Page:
Review: The Red and the Black

Review: The Red and the Black
The Red and the Black

The Red and the Black by Stendhal

My rating: 5 of 5 stars

Good heavens! Is being happy, is being loved no more than that?

Few books have so totally engrossed me as this French novel written nearly two hundred years ago. Stendhal has aged very well. The novel is just fun to read: with short chapters, simple prose, and a plot that keeps the reader constantly wondering. That the novel was not widely appreciated during Stendhal’s own lifetime shows how much literary taste has changed. Whether this change has been for the better is difficult to say. But at least we can now appreciate Stendhal’s masterpiece.

For me, Stendhal’s signature effect is the interplay of Romantic idealism and deflating realism. Like his contemporary Balzac, Stendhal catches the world in his net. Every character, scene, and situation is carefully realistic. Though hardly a political novel, Stendhal succeeds in painting a subtle and compelling portrait of his age—the dynamic between the provinces and Paris, the political clashes between liberals and royalists, the relationship between the peasants, the clergy, and the old aristocracy. His characters, while individual, are also recognizable types, which he uses to dissect and analyze the social realities of his age.

Yet acting as a great counterweight to the ballast of detail is Stendhal’s famous psychological acuteness. This turns what would potentially be a dated social study into a gripping story of universal import. For his protagonist, Stendhal creates Julien Sorel—passionate, brilliant, stubborn, naïve, calculating, ambitious, and manifestly unfit for his social station.

Stendhal, a liberal himself, could easily have written a kind of morality tale about what happens when a man of great gifts is born in the lower ranks of society, with hardly any legitimate way of advancing. This is indeed Julien Sorel’s position. This morality tale would show us a good-hearted man, doing his best to be recognized for his genius, but overcome by circumstances. Yet Julien is infinitely more interesting for being both flawed and devious. Stendhal does not only show us how society makes his lot difficult, but, far more subtly, shows us how society deforms his psyche.

Deprived of any external encouragement, Julien’s motivation must come from worldly ambition and an egoistic pride. Since his only path to advancement is through people he despises—the clergy and the aristocracy—Julien must be dishonest, hypocritical, and ever-cautious. Forced to suppress his own emotions so constantly, and forced so frequently to act against his inclinations, whenever Julien is given a taste of kindness, love, or happiness, he loses control and threatens to undo all that his calculating subtlety had accomplished.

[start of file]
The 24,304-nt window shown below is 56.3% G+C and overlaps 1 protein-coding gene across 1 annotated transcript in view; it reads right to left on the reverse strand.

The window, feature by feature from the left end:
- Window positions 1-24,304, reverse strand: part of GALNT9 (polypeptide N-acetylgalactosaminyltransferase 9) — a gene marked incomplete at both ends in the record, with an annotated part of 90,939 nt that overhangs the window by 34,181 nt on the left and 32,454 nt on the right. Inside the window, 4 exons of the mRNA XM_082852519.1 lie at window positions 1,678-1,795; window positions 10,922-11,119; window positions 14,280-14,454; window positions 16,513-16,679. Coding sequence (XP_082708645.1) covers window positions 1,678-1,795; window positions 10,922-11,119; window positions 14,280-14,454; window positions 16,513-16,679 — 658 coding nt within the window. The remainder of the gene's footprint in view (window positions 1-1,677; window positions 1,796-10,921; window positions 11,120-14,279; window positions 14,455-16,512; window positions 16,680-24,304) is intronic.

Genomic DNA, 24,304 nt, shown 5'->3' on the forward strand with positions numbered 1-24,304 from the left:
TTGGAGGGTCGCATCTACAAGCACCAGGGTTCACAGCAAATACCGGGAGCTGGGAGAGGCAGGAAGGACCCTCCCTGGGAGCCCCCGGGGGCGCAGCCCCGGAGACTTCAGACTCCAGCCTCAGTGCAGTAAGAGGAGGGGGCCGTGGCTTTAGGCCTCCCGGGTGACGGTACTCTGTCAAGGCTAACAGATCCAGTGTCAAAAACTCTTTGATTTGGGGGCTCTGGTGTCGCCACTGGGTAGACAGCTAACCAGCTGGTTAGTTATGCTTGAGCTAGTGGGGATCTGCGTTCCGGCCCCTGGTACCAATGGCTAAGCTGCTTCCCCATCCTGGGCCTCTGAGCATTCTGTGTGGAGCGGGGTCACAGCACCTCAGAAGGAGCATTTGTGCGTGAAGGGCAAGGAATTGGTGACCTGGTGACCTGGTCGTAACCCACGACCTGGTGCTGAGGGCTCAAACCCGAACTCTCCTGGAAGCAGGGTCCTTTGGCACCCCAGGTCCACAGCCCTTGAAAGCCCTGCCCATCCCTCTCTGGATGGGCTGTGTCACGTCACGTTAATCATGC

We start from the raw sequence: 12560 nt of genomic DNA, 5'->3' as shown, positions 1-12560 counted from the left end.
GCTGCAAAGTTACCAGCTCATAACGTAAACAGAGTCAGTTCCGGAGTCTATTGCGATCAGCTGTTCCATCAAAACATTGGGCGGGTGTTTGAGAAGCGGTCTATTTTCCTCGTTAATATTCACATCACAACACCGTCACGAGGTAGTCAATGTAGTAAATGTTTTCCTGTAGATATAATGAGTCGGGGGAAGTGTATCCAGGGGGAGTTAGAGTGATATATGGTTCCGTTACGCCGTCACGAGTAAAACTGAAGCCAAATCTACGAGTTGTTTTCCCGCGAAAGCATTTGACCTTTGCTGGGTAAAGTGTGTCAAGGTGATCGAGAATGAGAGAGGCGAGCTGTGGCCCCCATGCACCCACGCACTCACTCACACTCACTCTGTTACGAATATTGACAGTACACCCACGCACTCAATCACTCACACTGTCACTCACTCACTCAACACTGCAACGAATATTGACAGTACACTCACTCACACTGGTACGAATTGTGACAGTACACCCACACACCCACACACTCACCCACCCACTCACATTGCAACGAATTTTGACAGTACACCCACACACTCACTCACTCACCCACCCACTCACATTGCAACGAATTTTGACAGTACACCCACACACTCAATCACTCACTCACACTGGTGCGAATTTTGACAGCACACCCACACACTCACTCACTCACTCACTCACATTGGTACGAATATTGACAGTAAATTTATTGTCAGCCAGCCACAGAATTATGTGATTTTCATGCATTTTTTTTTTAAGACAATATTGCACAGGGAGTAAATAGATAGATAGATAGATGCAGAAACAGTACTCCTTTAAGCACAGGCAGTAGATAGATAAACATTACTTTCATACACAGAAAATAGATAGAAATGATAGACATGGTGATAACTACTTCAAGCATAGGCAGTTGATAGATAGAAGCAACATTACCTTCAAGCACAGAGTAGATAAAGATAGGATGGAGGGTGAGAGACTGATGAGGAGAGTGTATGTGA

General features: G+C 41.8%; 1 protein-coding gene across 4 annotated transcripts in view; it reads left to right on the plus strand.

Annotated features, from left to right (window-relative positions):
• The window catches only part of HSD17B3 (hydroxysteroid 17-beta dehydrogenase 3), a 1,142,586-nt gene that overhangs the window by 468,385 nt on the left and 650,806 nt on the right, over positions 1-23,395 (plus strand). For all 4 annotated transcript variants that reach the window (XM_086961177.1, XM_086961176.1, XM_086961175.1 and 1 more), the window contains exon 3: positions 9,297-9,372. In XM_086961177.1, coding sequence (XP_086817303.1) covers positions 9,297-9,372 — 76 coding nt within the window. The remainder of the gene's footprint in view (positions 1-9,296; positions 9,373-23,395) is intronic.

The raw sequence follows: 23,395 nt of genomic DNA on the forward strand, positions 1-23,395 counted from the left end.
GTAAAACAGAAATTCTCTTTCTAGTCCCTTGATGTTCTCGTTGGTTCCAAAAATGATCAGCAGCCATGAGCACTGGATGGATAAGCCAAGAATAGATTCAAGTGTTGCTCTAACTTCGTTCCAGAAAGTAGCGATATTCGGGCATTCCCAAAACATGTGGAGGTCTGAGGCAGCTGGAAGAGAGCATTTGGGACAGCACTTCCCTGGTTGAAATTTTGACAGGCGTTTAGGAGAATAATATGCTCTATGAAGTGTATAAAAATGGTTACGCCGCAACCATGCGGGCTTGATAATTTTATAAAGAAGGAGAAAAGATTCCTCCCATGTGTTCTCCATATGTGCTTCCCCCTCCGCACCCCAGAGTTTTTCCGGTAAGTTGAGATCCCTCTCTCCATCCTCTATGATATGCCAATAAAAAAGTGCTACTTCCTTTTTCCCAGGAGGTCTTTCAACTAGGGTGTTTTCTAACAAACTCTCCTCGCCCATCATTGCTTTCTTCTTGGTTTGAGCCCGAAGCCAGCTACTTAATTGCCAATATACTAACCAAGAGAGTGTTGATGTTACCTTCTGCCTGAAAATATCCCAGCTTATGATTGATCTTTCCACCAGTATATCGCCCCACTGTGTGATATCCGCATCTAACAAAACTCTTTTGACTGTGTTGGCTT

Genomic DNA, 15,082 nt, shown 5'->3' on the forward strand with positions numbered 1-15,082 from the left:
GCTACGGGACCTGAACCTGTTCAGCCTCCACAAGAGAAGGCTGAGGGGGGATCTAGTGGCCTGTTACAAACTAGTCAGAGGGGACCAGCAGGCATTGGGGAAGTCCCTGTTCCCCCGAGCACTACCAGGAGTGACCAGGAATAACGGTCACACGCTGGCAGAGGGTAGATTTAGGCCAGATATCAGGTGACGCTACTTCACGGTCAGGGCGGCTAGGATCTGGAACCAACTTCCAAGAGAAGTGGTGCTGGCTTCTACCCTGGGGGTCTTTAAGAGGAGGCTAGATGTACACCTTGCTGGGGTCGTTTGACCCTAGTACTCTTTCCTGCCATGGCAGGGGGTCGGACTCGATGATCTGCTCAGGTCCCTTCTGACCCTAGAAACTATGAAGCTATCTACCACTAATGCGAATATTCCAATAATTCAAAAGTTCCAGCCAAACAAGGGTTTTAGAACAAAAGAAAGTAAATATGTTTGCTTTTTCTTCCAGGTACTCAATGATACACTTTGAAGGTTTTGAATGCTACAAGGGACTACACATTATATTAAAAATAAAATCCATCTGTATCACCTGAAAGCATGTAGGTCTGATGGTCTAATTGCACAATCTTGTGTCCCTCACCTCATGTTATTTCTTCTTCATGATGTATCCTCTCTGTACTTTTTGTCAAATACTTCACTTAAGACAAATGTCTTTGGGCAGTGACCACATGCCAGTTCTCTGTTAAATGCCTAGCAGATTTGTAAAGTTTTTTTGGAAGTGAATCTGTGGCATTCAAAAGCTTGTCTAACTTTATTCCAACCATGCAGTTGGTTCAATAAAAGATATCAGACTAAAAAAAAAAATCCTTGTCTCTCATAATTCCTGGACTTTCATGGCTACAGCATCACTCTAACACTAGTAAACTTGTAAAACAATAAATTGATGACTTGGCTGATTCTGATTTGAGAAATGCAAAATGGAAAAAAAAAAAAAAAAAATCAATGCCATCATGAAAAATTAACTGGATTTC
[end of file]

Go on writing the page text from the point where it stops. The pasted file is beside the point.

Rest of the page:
This psychological portrait is so perfectly realized that we both sympathize with, root for, and yet see through Julien Sorel. He is extraordinary, and yet painfully limited by his surroundings. His tragedy is that circumstances deprived the world of what he could have been had he been born in a different time and place. That Stendhal could create, at the same time, a universal morality tale, a realistic sketch of society, a vivid psychological study, and a thrilling novel—complete with a burning love story—all in the simplest prose, is a testament to the author’s high art.



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Review: The Theory of the Leisure Class

Review: The Theory of the Leisure Class

The Theory of the Leisure Class by Thorstein Veblen

My rating: 3 of 5 stars

… it is only necessary that the scholar should be able to put in evidence some learning which is conventionally recognized as evidence of wasted time; and the classics lend themselves with great facility to this use.

This is a difficult book to evaluate, since Veblen simultaneously gets so much right and so much wrong.

Everyone is already familiar with the book’s central concept, conspicuous consumption: the spending of money on useless goods and services in order to enhance one’s social standing. Veblen gave this concept a name and perhaps its most classic exposition, yet the idea had already been around for a long time. We can see a perfect expression of this phenomenon, for example, in Moliere’s Le Bourgeois gentilhomme, which features a vulgar businessman attempting to attain the cultural trappings of the hereditary leisure class—dancing, fencing, music, philosophy—and failing, of course, since he had spent most of his life working.

Veblen was writing in the Gilded Age, the era of Vanderbilts and Morgans and Goulds, so he had plenty of examples of ostentatious display to choose from. The best parts of this book read as a straightforward satire on the degraded taste of the superrich. Veblen restricts himself to certain facets of the life of leisure, such as the pursuit of sport—hunting, horse-racing, football—noting that these expensive and time-consuming activities are often justified as instilling positive moral qualities, even though they arguably only promote craftiness and cruelty (two features Veblen finds characteristic of the leisure class).